The court’s authority to review questions of fact in a criminal case is limited to the sufficiency of the evidence evaluation under Jackson v. Virginia, supra, and does not extend to credibility determinations made by the trier of fact. La. Const. art. 5, § 10(B); State v. Williams, 448 So.2d 753 (La.App. 2d Cir.1984). A reviewing court accords great deference to a jury’s decision to accept or reject the testimony of a witness in whole or in part. State v. Bosley, supra; State v. Rogers, 494 So.2d 1251 (La.App. 2d Cir. 1986), writ denied, 499 So.2d 83 (La.1987).

La. R.S. 14:34.1 provides:

Second degree battery is a battery committed without the consent of the victim when the offender intentionally inflicts serious bodily injury. For purposes of this article, serious bodily injury means bodily injury which involves unconsciousness, extreme physical pain or protracted and obvious disfigurement, or protracted loss or impairment of the function of a bodily member, organ, or mental faculty, or a substantial risk of death.

Whoever commits the crime of second degree battery shall be fined not more than two thousand dollars or imprisoned, with or without hard labor, for not more than five years, or both.

La. R.S. 14:19 provides:

The use of force or violence upon the person of another is justifiable, when committed for the purpose of preventing a forcible offense against the person or a forcible offense or trespass against property in a person’s lawful possession; provided that the force or violence used must be reasonable and apparently necessary to prevent such offense, and that this article shall not apply where the force or violence results in a homicide.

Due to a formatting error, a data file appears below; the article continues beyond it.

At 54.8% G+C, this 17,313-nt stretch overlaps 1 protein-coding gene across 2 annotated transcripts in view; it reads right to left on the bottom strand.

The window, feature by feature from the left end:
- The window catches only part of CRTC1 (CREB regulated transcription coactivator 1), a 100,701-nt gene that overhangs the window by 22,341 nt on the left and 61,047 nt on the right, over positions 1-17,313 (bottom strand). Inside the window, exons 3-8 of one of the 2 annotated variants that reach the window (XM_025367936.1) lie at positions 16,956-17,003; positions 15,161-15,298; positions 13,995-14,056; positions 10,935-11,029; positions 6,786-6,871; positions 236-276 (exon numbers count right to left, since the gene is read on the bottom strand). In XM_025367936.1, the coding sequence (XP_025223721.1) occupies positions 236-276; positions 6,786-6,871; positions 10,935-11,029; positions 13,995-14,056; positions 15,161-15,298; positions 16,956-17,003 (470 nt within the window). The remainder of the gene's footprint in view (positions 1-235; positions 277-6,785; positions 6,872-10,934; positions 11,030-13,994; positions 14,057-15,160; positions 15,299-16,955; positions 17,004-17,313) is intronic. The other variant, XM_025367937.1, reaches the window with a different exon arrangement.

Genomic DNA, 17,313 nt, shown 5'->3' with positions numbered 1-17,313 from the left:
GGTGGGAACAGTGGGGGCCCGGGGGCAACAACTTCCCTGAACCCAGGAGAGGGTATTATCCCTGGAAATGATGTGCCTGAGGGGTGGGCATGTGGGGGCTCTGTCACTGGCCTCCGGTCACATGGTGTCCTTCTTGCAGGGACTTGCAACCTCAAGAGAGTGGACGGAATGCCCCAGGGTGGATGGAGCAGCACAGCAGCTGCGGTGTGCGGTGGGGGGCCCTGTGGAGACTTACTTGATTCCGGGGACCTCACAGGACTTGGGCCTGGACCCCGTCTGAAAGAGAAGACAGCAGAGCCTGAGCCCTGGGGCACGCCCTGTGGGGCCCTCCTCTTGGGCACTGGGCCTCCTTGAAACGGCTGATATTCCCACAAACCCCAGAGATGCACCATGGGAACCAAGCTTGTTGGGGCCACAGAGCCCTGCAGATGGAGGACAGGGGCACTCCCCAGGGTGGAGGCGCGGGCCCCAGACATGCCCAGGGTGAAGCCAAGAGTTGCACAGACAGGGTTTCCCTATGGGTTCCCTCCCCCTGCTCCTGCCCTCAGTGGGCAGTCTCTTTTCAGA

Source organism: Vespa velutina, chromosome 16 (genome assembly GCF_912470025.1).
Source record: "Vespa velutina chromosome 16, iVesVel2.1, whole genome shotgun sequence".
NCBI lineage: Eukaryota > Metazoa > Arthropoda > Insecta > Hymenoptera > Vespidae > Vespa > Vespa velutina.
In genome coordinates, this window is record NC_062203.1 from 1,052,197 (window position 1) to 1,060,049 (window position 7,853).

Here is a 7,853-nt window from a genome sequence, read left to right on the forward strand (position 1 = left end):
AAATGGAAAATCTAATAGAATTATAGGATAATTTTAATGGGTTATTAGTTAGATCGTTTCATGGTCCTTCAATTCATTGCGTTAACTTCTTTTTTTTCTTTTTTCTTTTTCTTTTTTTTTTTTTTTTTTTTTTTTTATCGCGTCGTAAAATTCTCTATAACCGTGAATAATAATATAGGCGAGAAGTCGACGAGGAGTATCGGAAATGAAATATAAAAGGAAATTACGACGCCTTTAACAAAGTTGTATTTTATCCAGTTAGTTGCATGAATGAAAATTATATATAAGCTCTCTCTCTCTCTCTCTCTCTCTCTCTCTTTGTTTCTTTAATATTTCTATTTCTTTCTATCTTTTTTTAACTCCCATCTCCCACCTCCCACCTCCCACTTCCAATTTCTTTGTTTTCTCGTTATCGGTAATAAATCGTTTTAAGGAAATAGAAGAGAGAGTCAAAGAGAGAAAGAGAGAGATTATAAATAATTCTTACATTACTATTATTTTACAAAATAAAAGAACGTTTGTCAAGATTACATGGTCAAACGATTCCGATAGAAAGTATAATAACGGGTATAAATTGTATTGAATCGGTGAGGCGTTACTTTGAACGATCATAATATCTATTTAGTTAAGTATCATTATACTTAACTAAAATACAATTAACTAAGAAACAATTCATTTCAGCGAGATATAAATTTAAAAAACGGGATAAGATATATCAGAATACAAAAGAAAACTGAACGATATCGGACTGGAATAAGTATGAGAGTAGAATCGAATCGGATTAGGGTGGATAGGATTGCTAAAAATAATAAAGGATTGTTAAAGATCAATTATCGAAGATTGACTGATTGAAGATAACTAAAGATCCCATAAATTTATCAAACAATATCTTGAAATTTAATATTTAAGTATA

The standard of proof when a defendant claims self-defense in a non-homicide case is a preponderance of the evidence. State v. Freeman, 427 So.2d 1161 (La.1983); State v. Braswell, 605 So.2d 702 (La.App. 2d Cir.1992). The jurisprudence does not clearly define or allocate the burden of proving self-defense in a non-homicide case. State v. Braswell, supra. The jury in the case sub judice was charged with the more stringent standard, placing the burden of proof on the State. We will, therefore, review the evidence in light of this charge, requiring the State to negate self-defense beyond a reasonable doubt. See State v. Braswell, supra.

The issue of self-defense requires a dual inquiry, an objective inquiry into whether the force used was reasonable under the circumstances and a subjective inquiry into whether the force was apparently necessary. State v. McClure, 34,880 (La.App.2d Cir.8/22/01), 793 So.2d 454, citing State v. McBride, 00-00422 (La.App. 3d Cir.11/15/00), 773 So.2d 849, writ denied, 01-0294 (La.2/8/02), 807 So.2d 858, and State v. Wallace, 98-2450 (La.App. 1st Cir.9/24/99), 754 So.2d 991. A person who is the aggressor or who brings on a difficulty cannot claim the right of self-defense unless he withdraws from the conflict in good faith and in such a manner that his adversary knows or should know that he desires to withdraw and discontinue the conflict. La. R.S. 14:21; State v. McClure, supra, citing State v. Tisby, 33,591 (La. App.2d Cir.6/21/00), 764 So.2d 209, writ denied, 00-2236 (La.6/1/01), 793 So.2d 181.